October 21 header
  • Mort Reinhart
  • I am not Retiring Rumor; Pension Funding Manipulation


    This column was supposed to be about the recently announced positive funding news of the pension systems, but a funny thing happened  when I was preparing to send it to NJASA for publication. My computer ate it.  Really!  It disappeared and I was left with a blank page.  So, faced with a deadline, I decided to put together a short column, one that was a combination of a personal message and some comment about the funding of the pension system.


    First, the personal note. I AM NOT RETIRING.  Despite the erroneous rumors circulating for the last month, I AM NOT RETIRING.  What I am doing is reducing my workload, the way many of you do as you reach the point in life where you want to enjoy a bit more time and are not ready to retire completely.  In my case, that means instead of two major clients, I will only have one major client for whom I am available on a regular basis.  That will be NJASA, for whom I am beginning my 38th year of consulting.  I will continue to be available for individual “gigs,” as the young people say, but it will be on an ad hoc basis (I can say “no”) and I will still be available for individual consultations, using Zoom as the format. For me, full retirement is a long way off.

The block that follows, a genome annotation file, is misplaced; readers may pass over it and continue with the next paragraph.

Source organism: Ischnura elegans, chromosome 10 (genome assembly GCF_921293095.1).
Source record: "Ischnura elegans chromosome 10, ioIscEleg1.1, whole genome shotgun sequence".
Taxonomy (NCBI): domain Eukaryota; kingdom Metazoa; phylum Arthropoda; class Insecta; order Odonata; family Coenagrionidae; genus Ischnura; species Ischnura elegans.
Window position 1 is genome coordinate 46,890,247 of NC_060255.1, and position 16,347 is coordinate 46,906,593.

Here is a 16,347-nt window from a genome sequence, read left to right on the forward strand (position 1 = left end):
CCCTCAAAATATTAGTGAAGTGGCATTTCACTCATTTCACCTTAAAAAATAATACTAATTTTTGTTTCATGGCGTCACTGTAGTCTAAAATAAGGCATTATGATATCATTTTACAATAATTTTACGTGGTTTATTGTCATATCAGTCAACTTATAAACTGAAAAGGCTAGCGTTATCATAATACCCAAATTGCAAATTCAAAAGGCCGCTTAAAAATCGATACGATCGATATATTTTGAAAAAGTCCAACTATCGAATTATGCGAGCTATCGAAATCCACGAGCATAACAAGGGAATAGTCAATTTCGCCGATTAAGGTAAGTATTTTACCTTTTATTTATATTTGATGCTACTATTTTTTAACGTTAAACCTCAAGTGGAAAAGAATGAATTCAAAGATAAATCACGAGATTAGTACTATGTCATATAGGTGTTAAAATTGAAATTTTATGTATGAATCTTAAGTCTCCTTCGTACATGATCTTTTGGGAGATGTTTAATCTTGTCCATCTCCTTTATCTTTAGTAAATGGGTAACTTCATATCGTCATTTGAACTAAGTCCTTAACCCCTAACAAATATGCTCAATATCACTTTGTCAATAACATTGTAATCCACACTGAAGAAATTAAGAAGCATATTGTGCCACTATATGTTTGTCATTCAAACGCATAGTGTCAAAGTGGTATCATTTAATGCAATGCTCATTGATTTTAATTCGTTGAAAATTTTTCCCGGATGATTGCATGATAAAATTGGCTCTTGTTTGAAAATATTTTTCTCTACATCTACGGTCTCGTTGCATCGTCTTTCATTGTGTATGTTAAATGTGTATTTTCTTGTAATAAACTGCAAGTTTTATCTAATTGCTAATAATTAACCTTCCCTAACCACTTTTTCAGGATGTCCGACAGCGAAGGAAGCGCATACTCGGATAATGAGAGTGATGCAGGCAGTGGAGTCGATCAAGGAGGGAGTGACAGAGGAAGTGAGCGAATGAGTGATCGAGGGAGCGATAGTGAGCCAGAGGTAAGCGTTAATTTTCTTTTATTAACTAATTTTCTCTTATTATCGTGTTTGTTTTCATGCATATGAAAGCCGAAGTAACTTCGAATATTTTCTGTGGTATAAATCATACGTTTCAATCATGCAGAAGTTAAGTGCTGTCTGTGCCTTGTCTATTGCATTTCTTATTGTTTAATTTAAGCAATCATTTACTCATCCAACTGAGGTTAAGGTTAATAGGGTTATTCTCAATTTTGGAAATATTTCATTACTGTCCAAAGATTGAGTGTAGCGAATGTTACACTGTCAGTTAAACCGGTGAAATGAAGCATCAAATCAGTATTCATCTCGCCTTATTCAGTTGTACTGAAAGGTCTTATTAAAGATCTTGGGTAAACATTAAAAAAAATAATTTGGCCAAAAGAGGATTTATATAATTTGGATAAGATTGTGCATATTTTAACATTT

The second item about which I had originally written in my now computer eaten manuscript was a detailed history of the two decades from 2000 to 2021 of the manipulation of contributions to the pension system, particularly the Teachers’ Pension and Annuity Fund (TPAF).  This manipulation has resulted in the system being called “one of the worst funded public-worker retirement systems” in the nation in every article written about it during the past few years.  This description, used incessantly in New Jersey media, describes a system that was 108% funded in 2000 (fully funded) in 2000 and today is somewhere in the range of 60% funded.


     How did this happen?  The answers to this question, to the diminution of the benefits for new educators entering public service since 2011, and to the suspension of cost-of-living adjustments for all retirees for the last ten years shows how the retirement system has provided political figures with the revenue to meet the constitutional requirement that New Jersey have a balanced State budget annually.  Without these manipulations, taxes in New Jersey would be even higher than they currently are.


     I plan to explore these manipulations and their consequences in the next Financial Corner.